Early Childhood

Children and Science

Fri Feb 09, 2018 1:30 AM

At what age do you think children start making the connection of science to exploration and discovery? When do they start understanding that science is all around them? It's one thing to tell them and allow them to be engaged in it, but when do they start to understand it?

McKenzie Erisman
McKenzie Erisman
215 Activity Points

Thu Feb 15, 2018 3:49 PM

I like what Mary said. Children are naturally curious and want to know more. They LOVE doing experiments and "being" a scientist. As for their being a magic age when they become aware of science, that is difficult to assess. I think it would also have to depend on what type of environment they have in the classroom. Does their teacher allow them to experiment and get a little messy with science? Do they use some science vocabulary? I often have students look for examples of what we are working with in class, outside of school as their homework.

Pamela Dupre
Pamela Dupre
83366 Activity Points

Yesterday, 5:56 PM

Children are exploring from the moment they are born. Whether it is simply discovering that objects are moving in front of them or exploring sounds and textures in their play pin - they are in fact exploring. I worked in a Montessori school for almost two years and watched 3-4 year old scholars explore their hands on activities that enabled them to see that science and math are intertwined in each activity. As you mentioned, we can tell and allow students to explore and discover that science is all around them but we must ask questions, design investigations and most importantly encourage our students to think critically "like scientists." Children are capable of exploration at any age but we must give them the proper environment and teach them important skills to make connections independently. Here is a great starting tool and tips to help you and your classroom delve into the world of connecting science to discovery: http://www.pbs.org/parents/education/science/tips/exploring-science/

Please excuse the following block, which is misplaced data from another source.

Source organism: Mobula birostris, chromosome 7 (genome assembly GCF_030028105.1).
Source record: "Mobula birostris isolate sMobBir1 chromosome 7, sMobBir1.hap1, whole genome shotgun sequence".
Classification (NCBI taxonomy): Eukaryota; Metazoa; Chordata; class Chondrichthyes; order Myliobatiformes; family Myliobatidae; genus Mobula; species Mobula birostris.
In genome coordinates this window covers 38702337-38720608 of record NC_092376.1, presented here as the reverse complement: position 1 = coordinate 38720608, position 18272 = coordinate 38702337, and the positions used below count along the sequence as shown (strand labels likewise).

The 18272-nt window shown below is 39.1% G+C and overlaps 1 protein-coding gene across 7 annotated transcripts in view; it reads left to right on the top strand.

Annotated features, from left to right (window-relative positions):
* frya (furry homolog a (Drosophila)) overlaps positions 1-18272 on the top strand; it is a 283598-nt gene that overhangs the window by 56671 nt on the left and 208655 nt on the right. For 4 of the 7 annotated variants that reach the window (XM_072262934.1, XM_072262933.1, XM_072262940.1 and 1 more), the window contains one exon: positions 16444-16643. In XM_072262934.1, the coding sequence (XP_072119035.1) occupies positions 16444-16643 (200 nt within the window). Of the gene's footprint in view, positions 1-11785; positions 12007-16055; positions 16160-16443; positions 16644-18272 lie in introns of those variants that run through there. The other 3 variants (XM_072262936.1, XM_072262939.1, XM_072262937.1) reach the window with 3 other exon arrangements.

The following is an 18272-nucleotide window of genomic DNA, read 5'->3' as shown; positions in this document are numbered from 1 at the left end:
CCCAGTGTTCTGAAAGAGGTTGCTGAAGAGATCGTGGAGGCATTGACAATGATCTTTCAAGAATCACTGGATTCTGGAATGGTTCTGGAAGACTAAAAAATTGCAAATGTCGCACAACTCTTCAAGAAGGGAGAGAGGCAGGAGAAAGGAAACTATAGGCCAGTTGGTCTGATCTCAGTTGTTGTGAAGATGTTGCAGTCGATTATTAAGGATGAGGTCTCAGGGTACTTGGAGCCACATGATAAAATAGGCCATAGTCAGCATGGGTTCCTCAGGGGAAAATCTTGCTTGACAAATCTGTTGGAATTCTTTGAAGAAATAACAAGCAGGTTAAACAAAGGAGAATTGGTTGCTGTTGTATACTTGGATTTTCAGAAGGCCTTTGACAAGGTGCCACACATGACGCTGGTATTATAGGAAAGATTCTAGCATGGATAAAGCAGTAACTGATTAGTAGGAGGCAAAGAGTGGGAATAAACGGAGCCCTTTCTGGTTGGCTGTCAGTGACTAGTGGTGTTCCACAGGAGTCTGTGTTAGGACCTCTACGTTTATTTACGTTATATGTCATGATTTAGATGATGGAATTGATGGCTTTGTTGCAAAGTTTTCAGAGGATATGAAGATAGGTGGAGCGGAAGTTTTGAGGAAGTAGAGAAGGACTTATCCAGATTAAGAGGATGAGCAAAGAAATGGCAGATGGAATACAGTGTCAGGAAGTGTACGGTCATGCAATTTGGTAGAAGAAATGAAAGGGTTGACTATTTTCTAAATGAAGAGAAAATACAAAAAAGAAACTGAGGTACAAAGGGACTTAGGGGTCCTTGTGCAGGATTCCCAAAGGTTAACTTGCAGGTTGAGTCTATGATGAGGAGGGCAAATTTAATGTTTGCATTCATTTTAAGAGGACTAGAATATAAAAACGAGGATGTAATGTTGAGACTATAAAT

"Science is not simply about knowing information—it is equally a way of trying to make sense of the world."

Asmara Mengisteab
Asmara Mengisteab
30 Activity Points

Wed Feb 14, 2018 12:24 AM

Hi McKenzie--

Your question is an interesting one. From my experiences, young children are naturals at exploring and discovering. They might not call it "science" but their behavior is scientific -- observing, asking questions, noticing cause and effect, describing, and not being afraid to be wrong or to make a mistake. I wonder why as students get older they may seem to lose their curiosity and intellectual risk-taking -- is it from the school's focus on content, the grading system, distractions, being in a teacher-focused environment?

In terms of understanding science, the more experiences students have, the better they'll be able to make connections between new information and experiences and previous ones, with these connections leading to greater understanding. Some students may need reminders--"remember what happened when you...").

I'm curious about the context for your question. What have you observed in young children? Thanks for making me think!

Mary B

Mary Bigelow
Mary Bigelow
7505 Activity Points

Thu Feb 15, 2018 10:20 PM

I think if students are introduced to science as being all around them as they are experimenting, then they will learn it simultaneously regardless of what age they are at. For example, if the teacher explains and reiterates how a particular experiment is relevant to that students' life as they are experimenting, those students will be able to make that connection and understand/retain that concept furthermore. Therefore in my opinion, no matter what age a student is, if he or she is given a connection to their real life from the science experiment, they will associate science as being all around them.

Aleena Naqvi
Aleena Naqvi
20 Activity Points

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